Buying a luxury car has its fair share of perks, but lower maintenance costs are not on the list. It’s usually the opposite since premium vehicles are costlier to keep in tip-top shape compared to mainstream models. Consumer Reports did a thorough analysis for its 2023 Annual Auto Surveys by asking owners how much they’re paying on maintenance and repairs.

Over five years, the owner of a BMW pays $1,700 and another $7,800 during the next five years. That brings the grand total to $9,500 over a decade. Archrivals Audi and Mercedes have higher maintenance costs, at $9,890, and $10,525, respectively. Porsches will set you back $14,090 during 10 years while Land Rovers are the worst offenders, at a whopping $19,250.

As Consumer Reports points out, the first several years of ownership shouldn’t be much of an issue since the new car comes with a warranty. In some cases, including BMWs, the customer takes advantage of free maintenance periods. Once the “honeymoon” is over, costs substantially rise as the years go by. CR concludes luxury cars are typically more expensive to maintain over a longer period.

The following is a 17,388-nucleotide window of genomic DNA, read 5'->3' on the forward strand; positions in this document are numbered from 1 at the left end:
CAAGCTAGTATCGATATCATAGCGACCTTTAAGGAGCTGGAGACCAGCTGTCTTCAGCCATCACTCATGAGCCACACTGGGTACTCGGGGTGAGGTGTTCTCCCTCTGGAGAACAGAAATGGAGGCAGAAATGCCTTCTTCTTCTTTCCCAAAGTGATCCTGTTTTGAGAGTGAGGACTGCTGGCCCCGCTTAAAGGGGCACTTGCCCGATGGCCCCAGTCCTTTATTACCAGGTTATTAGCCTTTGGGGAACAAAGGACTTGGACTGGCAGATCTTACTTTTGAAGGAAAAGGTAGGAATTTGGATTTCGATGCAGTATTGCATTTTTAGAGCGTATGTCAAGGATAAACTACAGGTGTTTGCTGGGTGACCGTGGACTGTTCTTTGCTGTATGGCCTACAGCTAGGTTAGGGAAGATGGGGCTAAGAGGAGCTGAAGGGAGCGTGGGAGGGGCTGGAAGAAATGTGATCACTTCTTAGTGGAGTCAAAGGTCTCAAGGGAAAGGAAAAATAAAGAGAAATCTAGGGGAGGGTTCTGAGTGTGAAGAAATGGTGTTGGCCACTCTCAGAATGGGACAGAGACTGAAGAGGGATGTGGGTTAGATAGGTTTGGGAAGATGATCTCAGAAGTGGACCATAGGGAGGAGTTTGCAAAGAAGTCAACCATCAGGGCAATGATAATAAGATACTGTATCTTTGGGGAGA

If your top priority is to minimize costs during ownership, Teslas are the cheapest to maintain. The EVs apparently incur only $580 in maintenance costs in the first five years and $3,455 in the following five years. Paying $4,035 in a decade on maintenance sounds like a great deal. However, few consider Tesla a true luxury brand since quality issues are still hurting the company’s image.

Consumer Reports says a Buick or a Toyota will cost you $4,900 over a decade, while Lincoln is not far behind, at $5,040. Ford is next with $5,400, followed by Chevrolet with $5,550 and Hyundai with $5,640.

How did MINI fare? A typical owner shells out $1,525 during the initial five years and an additional $6,100 until the car turns 10. That brings the total to $7,625, which is $1,875 lower than the costs of BMW ownership. However, the Oxford-based marque is still the ninth-most expensive car brand to maintain while BMW is fifth.

Source: Consumer Reports